Sugar + The Hi-Lows: The Best of What’s Next

Music Features Sugar & The Hi-Lows

Everybody has their favorite old song, the one that still commands their attention and affection even after hearing it a million times on the radio. For Trent Dabbs and Amy Stroup, who make up the soul-powered Sugar + the Hi-Lows, it’s “Sugar Pie Honey Bunch,” by the Four Tops. “We were riding with the band the other day and had the iPod shuffle on, and that song came on,” Stroup says. “Everyone dropped their phones and logged off Twitter and just stopped to listen to it.”

Stroup is the Tammi Terrell to Dabbs’ Marvin Gaye, the Carla Thomas to his Otis Redding. As Sugar + the Hi-Lows, they play songs inspired by ’60s soul and R&B, as a means of trying to recreate that feeling they get when they hear Gaye or the Four Tops or the Chi-Lites. “Whenever I hear a song like ‘Oh Girl,’ it would evoke this feeling of nostalgia,” says Dabbs. “I always wondered what it was about that song that affected me differently than everything else.”

Is that feeling inherent to the Chi-Lites’ suave harmonies and florid arrangements, or does it have more to do with Dabbs’ own experiences with the song? Actually, it’s a little bit of both. Growing up in Jackson, Miss., he was exposed to a lot of old soul records. “My father always listened to these Motown and Stax records,” he recalls. “They were always playing in the background. And he made blanket statements like, ‘Music’s not good if you can’t dance to it.’”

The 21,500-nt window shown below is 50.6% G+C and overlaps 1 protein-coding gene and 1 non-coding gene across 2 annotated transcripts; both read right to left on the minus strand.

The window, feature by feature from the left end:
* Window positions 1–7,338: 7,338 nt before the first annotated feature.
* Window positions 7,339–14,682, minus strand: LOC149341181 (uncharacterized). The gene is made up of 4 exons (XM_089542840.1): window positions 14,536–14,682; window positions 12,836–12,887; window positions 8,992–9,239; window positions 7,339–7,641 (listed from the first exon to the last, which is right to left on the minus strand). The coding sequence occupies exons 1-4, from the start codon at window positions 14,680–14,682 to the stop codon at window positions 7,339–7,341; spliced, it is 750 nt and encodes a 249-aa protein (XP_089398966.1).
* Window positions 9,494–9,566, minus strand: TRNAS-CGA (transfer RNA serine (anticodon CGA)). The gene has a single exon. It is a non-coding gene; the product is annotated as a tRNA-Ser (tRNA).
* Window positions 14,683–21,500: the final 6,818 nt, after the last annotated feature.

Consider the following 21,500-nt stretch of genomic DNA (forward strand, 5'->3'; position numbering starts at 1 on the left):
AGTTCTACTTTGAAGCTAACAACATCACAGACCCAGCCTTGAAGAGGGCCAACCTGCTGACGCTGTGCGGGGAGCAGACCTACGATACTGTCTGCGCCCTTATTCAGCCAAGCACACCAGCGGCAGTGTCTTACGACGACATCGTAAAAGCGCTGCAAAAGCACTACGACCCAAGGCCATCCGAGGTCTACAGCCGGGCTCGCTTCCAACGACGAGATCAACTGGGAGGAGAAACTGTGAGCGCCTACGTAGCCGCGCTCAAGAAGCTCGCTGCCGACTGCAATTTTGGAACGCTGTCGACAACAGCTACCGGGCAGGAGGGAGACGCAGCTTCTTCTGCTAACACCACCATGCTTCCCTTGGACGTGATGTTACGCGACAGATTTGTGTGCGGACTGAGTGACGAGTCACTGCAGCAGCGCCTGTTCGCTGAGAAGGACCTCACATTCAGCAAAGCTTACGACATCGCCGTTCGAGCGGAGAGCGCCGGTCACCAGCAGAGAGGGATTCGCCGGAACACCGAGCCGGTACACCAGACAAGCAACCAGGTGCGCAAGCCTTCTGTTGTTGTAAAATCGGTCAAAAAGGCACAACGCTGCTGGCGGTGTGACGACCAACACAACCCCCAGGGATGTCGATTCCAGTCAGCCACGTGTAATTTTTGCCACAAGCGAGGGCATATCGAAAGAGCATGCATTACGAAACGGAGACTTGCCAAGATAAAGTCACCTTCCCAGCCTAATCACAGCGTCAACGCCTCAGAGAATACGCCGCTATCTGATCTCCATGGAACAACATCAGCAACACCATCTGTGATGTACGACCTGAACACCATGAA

The music he and Stroup make together, while not necessarily conducive to the jitterbug, the bugaloo, or the mashed potato, is a very different sound for Nashville, which is more famous for silly country and harmonized folk than for smooth soul. Certainly, Sugar + the Hi-Lows has more in common with perennial underdogs Lambchop than with recent Grammy winners The Civil Wars. Dabbs is aware that they stick out in their adopted hometown: “With something as classic as ‘Sugar Pie Honey Bunch,’ would I go to a songwriter round and play that song? There’s no way. No one would buy it.”

Not that Sugar + the Hi-Lows is a reaction against any perceived Nashville sound or approach. Dabbs and Stroup are thoroughly entrenched in the music industry: Both are solo artists and songwriters working just on the periphery of the mainstream. Stroup released her full-length solo debut, The Other Side of Love Sessions, just last year, and Dabbs, with five solo releases to his name, co-founded and co-manages (with his wife) Ten Out of Tenn, a regular tour featuring unsigned local singer/songwriters. In that capacity he’s helped numerous Nashville artists find new audiences, including Ashley Monroe of the Pistol Annies, Joy Williams of The Civil Wars, and even Stroup herself.